For former Secretary of State Hillary Clinton, the most important front for the war on the Islamic State may not be in Iraq and Syria.
During a New Hampshire town hall on Tuesday, the Democratic presidential front-runner said that although the war in the Middle East is a top concern, the most immediate threat that ISIS poses to the US is the propaganda that the organisation is spreading across the Internet to inspire new followers and gain new recruits.
“We have got to shut down their internet presence, which is posing the principle threat to us,” Clinton said.
Though Clinton’s comments about ISIS’ Internet savvy mostly mirror those made by President Barack Obama and members of his administration, they also reveal something else: Clinton’s view of the threat posed by radicals online has slightly shifted since her time as secretary of state.
“I gave a speech when I was secretary of state on Internet freedom, and I believe in that. But I also believe that you’ve got to look carefully at terrorist groups and criminal cartels and other illegal actors to figure out whether they can use the Internet to cause crimes, to cause harm, to cause terrorist attacks,” Clinton said on Tuesday.
Clinton was referring to a speech made in 2010 at the Newseum in Washington, D.C., during which she laid out her vision of how the Internet could spread democracy and how the State Department would encourage different countries to embrace Internet freedom through a series of initiatives.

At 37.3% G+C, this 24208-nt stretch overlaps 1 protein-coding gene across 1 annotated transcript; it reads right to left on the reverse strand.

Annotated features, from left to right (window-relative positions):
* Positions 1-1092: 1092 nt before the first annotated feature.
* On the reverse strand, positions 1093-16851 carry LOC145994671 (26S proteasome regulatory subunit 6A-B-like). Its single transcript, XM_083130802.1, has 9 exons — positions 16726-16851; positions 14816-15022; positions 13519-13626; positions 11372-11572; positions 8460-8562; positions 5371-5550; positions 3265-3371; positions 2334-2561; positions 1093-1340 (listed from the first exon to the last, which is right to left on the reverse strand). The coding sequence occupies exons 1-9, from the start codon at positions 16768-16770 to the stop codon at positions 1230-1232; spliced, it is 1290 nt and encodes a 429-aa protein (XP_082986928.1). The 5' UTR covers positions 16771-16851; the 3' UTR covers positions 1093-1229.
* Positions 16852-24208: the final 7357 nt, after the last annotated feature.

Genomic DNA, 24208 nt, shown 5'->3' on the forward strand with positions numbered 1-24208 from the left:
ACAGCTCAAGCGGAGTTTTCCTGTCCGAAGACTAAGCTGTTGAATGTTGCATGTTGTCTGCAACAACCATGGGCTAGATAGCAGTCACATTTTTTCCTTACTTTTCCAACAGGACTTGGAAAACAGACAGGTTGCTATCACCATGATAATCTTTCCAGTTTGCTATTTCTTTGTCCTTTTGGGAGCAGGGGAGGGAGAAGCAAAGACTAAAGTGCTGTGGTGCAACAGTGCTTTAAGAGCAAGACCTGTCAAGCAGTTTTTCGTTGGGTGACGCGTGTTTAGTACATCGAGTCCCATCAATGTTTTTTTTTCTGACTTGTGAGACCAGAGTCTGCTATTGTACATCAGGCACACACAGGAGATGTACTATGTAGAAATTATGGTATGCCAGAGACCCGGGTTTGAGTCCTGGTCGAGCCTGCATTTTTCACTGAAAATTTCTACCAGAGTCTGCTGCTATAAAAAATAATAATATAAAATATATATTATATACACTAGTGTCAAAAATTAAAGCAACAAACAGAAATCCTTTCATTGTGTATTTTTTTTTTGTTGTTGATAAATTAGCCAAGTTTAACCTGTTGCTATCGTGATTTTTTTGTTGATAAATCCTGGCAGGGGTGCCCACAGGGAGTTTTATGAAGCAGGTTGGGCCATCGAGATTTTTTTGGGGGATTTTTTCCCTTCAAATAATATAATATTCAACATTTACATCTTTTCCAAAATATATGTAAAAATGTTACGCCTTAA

As the New York Times reported in 2010, Clinton’s speech was a major pillar of the former secretary of state’s “smart-power” foreign-policy strategy. It marked the first speech by a major US official that made Internet freedom a key part of the US’s foreign policy agenda.
“The Internet is a network that magnifies the power and potential of all others,” Clinton said then.
At the time, Clinton’s remarks were viewed mostly as a critique of Internet censors in countries like China — where Google was butting heads with the government over cyber-attacks and censorship of Internet-search results — as well as Saudi Arabia and Egypt.
But Clinton’s comments on Tuesday suggest that she is perhaps more wary of the Internet’s power to spread democracy and is now more concerned about the creative ways that it’s being used by extremists and militants.
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